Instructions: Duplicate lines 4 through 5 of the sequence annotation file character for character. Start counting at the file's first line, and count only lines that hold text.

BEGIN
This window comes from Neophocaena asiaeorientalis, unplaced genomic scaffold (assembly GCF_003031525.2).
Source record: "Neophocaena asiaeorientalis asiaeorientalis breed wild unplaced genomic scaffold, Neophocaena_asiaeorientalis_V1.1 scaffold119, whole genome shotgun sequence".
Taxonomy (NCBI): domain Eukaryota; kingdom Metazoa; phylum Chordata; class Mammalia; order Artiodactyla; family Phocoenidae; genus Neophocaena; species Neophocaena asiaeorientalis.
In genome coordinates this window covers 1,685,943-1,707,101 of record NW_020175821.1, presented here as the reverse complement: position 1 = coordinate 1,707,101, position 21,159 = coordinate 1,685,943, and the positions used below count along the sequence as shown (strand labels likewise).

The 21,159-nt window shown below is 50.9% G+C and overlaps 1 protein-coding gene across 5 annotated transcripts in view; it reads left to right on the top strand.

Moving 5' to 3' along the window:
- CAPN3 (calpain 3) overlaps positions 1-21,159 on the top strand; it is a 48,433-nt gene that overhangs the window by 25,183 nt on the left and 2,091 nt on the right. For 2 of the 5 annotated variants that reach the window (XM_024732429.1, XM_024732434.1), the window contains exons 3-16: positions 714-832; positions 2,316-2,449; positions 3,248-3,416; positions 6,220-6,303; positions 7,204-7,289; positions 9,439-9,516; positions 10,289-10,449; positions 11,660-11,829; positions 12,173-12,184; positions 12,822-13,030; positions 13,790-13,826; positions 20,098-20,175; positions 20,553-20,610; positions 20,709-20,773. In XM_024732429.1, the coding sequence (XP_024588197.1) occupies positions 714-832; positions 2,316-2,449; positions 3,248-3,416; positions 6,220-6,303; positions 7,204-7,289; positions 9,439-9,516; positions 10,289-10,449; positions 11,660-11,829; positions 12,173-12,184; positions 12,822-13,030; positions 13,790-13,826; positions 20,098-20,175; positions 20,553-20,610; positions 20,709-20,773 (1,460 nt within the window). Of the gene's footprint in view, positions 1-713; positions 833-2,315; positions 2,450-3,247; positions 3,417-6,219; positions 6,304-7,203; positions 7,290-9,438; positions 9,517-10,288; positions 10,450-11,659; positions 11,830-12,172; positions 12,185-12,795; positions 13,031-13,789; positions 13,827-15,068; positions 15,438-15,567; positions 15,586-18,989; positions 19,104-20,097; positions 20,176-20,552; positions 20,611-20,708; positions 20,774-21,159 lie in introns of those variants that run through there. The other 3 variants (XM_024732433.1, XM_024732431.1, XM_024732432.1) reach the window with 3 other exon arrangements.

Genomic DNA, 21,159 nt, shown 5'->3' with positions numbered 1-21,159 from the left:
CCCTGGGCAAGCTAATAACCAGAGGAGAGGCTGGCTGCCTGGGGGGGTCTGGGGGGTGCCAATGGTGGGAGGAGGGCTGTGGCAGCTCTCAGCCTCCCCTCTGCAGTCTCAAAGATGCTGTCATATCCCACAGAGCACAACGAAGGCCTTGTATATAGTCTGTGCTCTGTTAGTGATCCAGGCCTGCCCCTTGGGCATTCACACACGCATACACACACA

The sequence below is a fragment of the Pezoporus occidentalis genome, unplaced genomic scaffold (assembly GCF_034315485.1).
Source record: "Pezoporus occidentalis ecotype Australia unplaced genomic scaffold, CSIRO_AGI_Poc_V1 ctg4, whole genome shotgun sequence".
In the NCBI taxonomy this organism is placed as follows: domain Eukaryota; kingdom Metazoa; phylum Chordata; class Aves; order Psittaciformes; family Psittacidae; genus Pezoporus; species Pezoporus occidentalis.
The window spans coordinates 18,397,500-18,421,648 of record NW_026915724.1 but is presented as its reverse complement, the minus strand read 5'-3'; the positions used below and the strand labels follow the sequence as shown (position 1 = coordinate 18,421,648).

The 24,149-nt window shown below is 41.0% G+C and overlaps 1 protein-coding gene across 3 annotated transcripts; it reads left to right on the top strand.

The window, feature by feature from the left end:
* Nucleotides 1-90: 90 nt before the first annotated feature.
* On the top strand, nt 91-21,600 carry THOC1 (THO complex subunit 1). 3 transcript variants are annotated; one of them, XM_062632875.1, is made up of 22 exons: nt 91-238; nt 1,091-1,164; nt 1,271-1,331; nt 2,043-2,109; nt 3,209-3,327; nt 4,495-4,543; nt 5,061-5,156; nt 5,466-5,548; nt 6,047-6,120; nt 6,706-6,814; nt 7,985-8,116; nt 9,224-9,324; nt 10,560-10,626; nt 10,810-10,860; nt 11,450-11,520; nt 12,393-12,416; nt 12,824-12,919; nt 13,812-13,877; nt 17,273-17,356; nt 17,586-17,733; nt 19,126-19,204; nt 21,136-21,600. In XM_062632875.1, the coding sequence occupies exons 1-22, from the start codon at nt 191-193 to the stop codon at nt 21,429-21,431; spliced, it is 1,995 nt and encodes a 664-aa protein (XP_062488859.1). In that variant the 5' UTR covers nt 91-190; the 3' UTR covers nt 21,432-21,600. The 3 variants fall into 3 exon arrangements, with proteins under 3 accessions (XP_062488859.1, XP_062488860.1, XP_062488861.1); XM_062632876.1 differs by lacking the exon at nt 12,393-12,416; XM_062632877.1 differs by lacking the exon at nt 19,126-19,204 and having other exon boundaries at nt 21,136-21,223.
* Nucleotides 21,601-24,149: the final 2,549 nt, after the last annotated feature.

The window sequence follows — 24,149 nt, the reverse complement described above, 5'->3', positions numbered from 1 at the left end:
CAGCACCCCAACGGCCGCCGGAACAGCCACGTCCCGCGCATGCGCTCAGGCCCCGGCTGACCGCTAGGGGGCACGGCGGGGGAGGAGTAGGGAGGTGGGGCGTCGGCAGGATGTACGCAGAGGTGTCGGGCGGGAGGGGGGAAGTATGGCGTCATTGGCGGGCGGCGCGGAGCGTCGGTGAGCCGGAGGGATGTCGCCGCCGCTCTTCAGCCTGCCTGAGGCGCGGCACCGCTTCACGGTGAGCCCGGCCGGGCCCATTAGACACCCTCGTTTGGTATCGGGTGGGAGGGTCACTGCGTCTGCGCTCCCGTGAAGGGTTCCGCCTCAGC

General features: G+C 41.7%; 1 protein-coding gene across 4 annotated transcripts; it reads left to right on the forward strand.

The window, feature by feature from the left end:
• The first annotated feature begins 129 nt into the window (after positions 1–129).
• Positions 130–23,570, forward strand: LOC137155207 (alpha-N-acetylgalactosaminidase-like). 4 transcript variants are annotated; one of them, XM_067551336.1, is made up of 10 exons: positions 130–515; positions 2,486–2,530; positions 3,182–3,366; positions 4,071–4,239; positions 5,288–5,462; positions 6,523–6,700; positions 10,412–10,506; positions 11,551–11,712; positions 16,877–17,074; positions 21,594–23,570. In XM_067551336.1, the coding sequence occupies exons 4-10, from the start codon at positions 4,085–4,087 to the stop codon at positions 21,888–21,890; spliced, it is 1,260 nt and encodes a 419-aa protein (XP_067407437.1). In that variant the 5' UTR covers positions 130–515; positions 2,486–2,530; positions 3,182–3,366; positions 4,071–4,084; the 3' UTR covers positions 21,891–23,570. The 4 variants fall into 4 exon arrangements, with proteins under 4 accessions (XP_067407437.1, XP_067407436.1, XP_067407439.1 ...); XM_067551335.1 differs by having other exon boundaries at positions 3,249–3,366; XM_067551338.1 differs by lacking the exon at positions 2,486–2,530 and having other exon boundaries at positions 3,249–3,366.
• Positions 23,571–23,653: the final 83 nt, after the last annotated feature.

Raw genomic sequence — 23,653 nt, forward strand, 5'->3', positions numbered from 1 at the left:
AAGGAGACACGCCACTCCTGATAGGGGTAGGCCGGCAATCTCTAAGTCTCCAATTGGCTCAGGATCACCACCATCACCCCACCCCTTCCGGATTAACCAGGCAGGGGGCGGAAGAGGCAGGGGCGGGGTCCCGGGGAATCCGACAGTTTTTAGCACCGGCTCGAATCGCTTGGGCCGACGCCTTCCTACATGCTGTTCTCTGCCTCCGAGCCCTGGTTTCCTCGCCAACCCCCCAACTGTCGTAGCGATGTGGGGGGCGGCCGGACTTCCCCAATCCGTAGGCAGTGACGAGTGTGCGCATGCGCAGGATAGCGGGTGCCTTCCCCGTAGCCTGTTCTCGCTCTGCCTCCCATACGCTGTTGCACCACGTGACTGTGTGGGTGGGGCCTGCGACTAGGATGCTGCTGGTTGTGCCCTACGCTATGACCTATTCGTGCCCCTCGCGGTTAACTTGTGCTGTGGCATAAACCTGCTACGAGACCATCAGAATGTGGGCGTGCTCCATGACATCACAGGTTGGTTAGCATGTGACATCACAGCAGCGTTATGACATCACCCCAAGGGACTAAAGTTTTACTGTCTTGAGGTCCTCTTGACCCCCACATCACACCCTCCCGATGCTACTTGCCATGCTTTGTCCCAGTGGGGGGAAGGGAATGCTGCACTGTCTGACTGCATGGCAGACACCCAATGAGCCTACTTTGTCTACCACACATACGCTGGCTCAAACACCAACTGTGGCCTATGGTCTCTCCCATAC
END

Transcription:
In genome coordinates this window covers 1,685,943-1,707,101 of record NW_020175821.1, presented here as the reverse complement: position 1 = coordinate 1,707,101, position 21,159 = coordinate 1,685,943, and the positions used below count along the sequence as shown (strand labels likewise).

The 21,159-nt window shown below is 50.9% G+C and overlaps 1 protein-coding gene across 5 annotated transcripts in view; it reads left to right on the top strand.